Putting the Horse before Descartes: My Life's Work on Behalf of Animals (Animals and Ethics)
by Bernard Rollin
When philosopher Bernard Rollin was six years old, he visited an animal shelter and was told about unwanted dogs being put to sleep. The event shaped his moral outlook and initiated his concern for how animals were treated. In his irreverent memoir, Putting the Horse before Descartes, Rollin provides an account of how he came to educate himself and others about the ethical treatment of animals and work toward improvements in animal welfare. Rollin describes, in witty, often disarming detail, how he became an outspoken critic of how animals were being treated in veterinary and medical schools as well as in research labs. Putting the Horse before Descartes showcases the passionate animal advocate at his best. He recalls teaching veterinary students about ethical issues. He also recalls face-offs with ranchers and cowboys about branding methods and roping competitions in rodeos. In addition, he describes his work to legally mandate more humane conditions for agricultural and laboratory animals. As public concern about animal welfare and the safety of the food supply heighten, Rollin carries on this work all over the worldoin classrooms, lecture halls and legislatures, meetings of agricultural associations and industrial settings, as well as in print. Putting the Horse before Descartes, ultimately, is more than a memoir. Rollin offers a wide-ranging discussion of ethical issues in many settings and he testifies to the myriad ways that people of good conscience accept their ethical responsibility in regard to animals.

Ethics and Animals: An Introduction (Cambridge Applied Ethics) [Paperback]
by Lori Gruen
In this fresh and comprehensive introduction to animal ethics, Lori Gruen weaves together poignant and provocative case studies with discussions of ethical theory, urging readers to engage critically and empathetically reflect on our treatment of other animals. In clear and accessible language, Gruen provides a survey of the issues central to human-animal relations and a reasoned new perspective on current key debates in the field. She analyses and explains a range of theoretical positions and poses challenging questions that directly encourage readers to hone their ethical reasoning skills and to develop a defensible position about their own practices. Her book will be an invaluable resource for students in a wide range of disciplines including ethics, environmental studies, veterinary science, women's studies, and the emerging field of animal studies and is an engaging account of the subject for general readers with no prior background in philosophy.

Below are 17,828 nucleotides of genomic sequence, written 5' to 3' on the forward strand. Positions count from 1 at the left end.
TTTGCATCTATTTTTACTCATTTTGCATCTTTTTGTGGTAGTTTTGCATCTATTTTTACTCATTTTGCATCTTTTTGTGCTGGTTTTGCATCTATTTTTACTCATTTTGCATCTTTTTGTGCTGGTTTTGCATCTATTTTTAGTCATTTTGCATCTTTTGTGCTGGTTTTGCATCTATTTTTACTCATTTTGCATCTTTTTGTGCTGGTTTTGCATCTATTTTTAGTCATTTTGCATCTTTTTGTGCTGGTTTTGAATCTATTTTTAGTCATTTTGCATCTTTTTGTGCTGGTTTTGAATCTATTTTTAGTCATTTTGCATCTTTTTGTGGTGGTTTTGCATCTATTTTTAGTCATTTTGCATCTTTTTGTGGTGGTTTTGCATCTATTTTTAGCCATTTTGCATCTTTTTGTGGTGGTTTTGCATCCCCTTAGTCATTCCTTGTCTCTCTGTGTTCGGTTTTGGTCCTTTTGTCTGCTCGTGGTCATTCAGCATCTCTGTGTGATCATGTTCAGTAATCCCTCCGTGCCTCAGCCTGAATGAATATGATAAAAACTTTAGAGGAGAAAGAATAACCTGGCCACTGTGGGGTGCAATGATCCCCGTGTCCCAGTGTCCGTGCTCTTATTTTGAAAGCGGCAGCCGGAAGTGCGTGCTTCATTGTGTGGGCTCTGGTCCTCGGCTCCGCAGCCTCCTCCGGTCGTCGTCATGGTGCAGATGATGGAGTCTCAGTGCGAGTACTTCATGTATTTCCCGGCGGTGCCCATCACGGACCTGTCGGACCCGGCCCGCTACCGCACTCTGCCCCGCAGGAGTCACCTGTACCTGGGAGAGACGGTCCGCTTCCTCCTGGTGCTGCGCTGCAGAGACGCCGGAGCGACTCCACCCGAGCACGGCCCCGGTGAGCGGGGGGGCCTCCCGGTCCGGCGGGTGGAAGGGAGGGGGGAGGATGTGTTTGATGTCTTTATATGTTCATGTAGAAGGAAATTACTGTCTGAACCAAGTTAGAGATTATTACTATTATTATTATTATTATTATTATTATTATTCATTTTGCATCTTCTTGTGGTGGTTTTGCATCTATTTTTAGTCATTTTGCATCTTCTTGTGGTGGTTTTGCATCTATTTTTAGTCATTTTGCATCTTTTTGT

New Essays in Applied Ethics: Animal Rights, Personhood, and the Ethics of Killing
Edited by Hon-Lam Li and Anthony Yeung
This collection of new essays aims to address some of the most perplexing issues arising from death and dying, as well as the moral status of persons and animals. Leading scholars, including Peter Singer and Gerald Dworkin, investigate diverse topics such as animal rights, vegetarianism, lethal injection, abortion and euthanasia.

Animals as Biotechnology: Ethics, Sustainability and Critical Animal Studies (Science in Society Series)
by Richard Twine (repeat)
In Animals as Biotechnology: Ethics, Sustainability and Critical Animal Studies sociologist Richard Twine places the questioning of human/animal relations at the heart of sustainability and climate change debates. This book is shaped by the incongruous parallel emergence of two approaches to nonhuman animals. The animal sciences concerned with the efficient and profitable production of animals into meat and dairy products now embrace molecular knowledge as a means to extract new sources of biocapital from farmed animal bodies. However the emergence of animal studies and critical animal studies—mostly in the humanities and social sciences—work to question the dominant instrumental character of our relations with other animals. Twine considers the emergence of these approaches to bring into relief the paradox of a novel biotechnological power to breed new forms of animals at the very time when critical animal studies and threats such as climate change pose serious questions of anthropocentrism and hubris. This book outlines the way in which the molecular turn in animal breeding now attempts to recuperate the major externalizations of meat/dairy production (most obviously human health, ecology and animal welfare) by capturing sustainability within the genome. Situating new modes of molecular capitalization within a broader economic narrative of the knowledge based bio-economy, Twine highlights the tension between questions of limits and sustainability. This book concludes by considering whether growing counter calls to reduce our consumption of meat/dairy products in the face of climate change threats are in fact complicit with an anthropocentric discourse that would marginalize from its understanding of sustainability a more thorough ethical questioning of normative human/animal relations.